Rodriguez Justavino D.,Autonomous University of Chiriqui | Kirschner R.,National Central University | Piepenbring M.,Goethe University Frankfurt
Fungal Diversity | Year: 2014

Three new species of Meliolaceae, Appendiculella monsterae on Monstera deliciosa (Araceae), Asteridiella nitidae on Buddleja nitida (Scrophulariaceae), and Irenopsis chrysophylli on Chrysophyllum sp. (Sapotaceae), are described based on material collected in Panama. Eighteen species of Meliolaceae are reported for the first time for Panama, which include four first records for the Americas, viz. Ast. formosensis, Meliola indica, and M. pisoniae, previously known only from Asia, and M. dissotidis hitherto known only from Africa. Six species of plants are cited as hosts for meliolaceous fungi for the first time. In a phylogenetic hypothesis based on 28S nrDNA sequences, the position of Meliolales, including Appendiculella, Asteridiella, Endomeliola, Irenopsis, and Meliola, is found to be basal to Sordariomycetidae, Hypocreomycetidae, and Xylariomycetidae within Sordariomycetes. The five genera of Meliolaceae form a strongly supported clade. We suggest adopting the concept of the subclass Meliolomycetidae. The monophyly of Asteridiella cannot be confirmed. A hypothetical close relationship between Asteridiella and Appendiculella is not supported, but Endomeliola appears closely related to a species of Asteridiella. Two Meliola species on the same host family are closely related. © 2014, Mushroom Research Foundation. Source

Bader Y.M.,University of Oldenburg | Reich T.,University of Oldenburg | Wagner S.,University of Oldenburg | Steve A.,Autonomous University of Chiriqui | And 2 more authors.
Journal of Bryology | Year: 2013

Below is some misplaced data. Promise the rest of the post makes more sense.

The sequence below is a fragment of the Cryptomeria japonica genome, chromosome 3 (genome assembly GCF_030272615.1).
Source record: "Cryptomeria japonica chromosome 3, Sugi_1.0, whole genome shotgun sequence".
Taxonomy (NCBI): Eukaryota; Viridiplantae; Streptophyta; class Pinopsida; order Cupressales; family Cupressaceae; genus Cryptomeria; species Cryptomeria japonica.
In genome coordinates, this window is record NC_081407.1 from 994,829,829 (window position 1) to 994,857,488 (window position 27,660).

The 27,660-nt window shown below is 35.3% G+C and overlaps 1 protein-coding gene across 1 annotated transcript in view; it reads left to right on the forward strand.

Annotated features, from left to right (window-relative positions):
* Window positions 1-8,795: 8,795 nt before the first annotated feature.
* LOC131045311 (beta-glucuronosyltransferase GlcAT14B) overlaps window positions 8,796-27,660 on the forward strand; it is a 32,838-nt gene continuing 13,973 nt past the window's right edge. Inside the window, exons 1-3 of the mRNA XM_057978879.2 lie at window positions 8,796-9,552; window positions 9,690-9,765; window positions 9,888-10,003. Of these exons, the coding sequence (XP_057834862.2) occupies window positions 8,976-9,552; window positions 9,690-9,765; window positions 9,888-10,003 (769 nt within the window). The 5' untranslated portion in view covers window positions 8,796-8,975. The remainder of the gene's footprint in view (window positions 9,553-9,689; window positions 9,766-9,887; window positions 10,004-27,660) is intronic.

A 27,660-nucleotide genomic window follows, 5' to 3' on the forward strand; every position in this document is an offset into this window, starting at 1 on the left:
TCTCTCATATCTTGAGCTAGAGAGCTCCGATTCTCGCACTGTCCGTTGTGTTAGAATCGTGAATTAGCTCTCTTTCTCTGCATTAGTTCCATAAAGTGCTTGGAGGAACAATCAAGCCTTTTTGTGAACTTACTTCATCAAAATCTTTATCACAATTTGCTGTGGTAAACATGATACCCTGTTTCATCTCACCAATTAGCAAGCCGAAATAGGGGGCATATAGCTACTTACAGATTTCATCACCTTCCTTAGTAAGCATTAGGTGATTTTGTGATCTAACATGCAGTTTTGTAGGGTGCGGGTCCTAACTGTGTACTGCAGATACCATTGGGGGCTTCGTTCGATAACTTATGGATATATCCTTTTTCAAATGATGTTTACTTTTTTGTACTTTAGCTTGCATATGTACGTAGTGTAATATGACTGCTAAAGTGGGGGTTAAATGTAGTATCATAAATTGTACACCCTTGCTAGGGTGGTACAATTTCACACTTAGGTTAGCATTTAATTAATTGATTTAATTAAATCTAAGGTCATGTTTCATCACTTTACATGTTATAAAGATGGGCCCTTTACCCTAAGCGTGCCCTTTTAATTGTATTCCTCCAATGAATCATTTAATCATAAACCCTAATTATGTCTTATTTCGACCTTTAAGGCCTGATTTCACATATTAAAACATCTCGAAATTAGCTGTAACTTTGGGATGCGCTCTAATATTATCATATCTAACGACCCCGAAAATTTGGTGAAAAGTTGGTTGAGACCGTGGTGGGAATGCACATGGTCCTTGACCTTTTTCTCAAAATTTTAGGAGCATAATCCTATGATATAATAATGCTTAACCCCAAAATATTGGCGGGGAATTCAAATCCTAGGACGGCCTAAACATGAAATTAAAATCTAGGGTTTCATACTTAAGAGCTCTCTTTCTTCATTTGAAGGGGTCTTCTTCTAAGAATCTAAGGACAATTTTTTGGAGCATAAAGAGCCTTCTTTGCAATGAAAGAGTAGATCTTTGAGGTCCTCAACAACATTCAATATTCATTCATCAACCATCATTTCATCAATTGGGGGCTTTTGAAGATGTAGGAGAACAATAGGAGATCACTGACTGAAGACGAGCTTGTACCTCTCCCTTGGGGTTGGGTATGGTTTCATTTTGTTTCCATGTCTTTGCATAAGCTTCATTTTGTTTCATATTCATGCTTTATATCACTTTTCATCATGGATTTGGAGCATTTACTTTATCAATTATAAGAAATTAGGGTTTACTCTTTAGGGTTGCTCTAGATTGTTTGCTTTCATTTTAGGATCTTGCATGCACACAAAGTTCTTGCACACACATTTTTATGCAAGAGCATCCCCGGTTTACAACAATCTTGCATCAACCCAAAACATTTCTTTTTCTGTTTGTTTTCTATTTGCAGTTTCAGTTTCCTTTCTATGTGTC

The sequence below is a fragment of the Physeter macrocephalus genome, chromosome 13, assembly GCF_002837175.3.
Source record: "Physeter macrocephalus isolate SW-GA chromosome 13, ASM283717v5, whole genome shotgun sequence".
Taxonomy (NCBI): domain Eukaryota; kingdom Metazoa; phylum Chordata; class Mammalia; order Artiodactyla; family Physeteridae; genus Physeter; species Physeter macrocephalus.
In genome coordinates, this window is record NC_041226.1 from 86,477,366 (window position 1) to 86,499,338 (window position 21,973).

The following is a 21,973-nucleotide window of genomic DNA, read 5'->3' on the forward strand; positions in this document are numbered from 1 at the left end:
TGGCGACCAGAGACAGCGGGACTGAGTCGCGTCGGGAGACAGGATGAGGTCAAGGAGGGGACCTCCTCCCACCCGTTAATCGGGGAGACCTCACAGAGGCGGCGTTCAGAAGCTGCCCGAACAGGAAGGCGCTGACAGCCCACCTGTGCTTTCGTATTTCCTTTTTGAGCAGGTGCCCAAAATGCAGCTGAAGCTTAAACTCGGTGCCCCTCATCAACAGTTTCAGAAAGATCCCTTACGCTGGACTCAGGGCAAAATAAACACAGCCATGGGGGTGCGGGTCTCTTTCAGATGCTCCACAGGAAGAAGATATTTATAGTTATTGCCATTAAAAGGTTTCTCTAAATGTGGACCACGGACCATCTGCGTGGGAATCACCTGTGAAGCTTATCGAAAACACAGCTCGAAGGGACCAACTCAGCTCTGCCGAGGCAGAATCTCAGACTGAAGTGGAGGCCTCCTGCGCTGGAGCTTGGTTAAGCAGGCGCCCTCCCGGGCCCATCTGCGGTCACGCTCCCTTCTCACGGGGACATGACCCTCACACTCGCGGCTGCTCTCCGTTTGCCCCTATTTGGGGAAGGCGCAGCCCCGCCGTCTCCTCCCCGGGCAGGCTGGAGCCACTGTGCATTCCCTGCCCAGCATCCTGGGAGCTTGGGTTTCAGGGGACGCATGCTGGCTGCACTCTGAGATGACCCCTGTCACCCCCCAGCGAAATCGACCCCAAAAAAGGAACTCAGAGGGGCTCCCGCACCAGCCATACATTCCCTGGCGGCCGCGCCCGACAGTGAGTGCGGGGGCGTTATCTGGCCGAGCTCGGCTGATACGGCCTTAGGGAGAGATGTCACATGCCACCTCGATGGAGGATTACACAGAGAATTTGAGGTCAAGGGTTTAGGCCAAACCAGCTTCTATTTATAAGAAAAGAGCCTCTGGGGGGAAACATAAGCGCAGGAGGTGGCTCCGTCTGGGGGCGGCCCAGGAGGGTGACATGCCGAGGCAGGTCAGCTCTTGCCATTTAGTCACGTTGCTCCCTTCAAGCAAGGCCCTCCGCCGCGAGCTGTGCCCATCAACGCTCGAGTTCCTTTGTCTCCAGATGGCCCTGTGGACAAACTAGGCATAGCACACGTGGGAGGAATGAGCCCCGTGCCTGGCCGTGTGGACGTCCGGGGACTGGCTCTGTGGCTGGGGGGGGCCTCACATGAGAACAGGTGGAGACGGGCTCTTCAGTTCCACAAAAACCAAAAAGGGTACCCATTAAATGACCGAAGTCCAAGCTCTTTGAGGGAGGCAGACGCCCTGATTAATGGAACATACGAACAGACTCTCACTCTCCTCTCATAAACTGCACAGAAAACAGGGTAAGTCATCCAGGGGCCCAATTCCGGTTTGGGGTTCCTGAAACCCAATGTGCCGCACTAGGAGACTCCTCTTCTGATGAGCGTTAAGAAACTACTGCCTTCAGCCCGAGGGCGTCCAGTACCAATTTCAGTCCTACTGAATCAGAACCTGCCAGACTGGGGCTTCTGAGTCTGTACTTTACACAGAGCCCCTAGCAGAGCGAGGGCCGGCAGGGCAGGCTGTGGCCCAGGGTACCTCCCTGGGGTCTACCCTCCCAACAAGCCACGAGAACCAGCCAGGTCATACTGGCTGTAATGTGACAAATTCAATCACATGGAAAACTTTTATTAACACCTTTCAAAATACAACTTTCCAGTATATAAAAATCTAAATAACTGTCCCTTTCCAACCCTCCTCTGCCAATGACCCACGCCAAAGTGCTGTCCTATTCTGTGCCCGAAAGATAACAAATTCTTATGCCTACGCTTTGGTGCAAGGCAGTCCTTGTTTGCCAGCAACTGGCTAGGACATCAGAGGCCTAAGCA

Bryophyte biomass and diversity vary strongly with altitude in the tropics. Low abundance and low species numbers in lowland rain forests are most likely due to reduced diurnal activity times combined with high nocturnal respiration rates at high temperatures. This may exclude many montane species from the warm lowlands. However, an alternative hypothesis explains the observed pattern, namely a limited desiccation tolerance of montane species, precipitation being more concentrated but less frequent in most lowland forests compared to montane cloud forests. To test this hypothesis, we studied the desiccation tolerance of four montane and four lowland bryophyte species. The effects of prolonged drought were quantified with chlorophyll fluorescence (Fv/Fm) and the extent of electrolyte leakage. Both montane and lowland species survived dry periods of ≥80 days, which far exceeds the duration of dry periods in the wet lowland tropics. We can thus exclude intolerance to long dry spells as an explaination for the absence of the tested montane species in the lowlands. We should continue to focus on other mechanisms to explain the altitudinal gradient of bryophyte abundance and diversity in the tropics, in order to understand this pattern, as well as to predict future trends under climatic warming. © British Bryological Society 2013. Source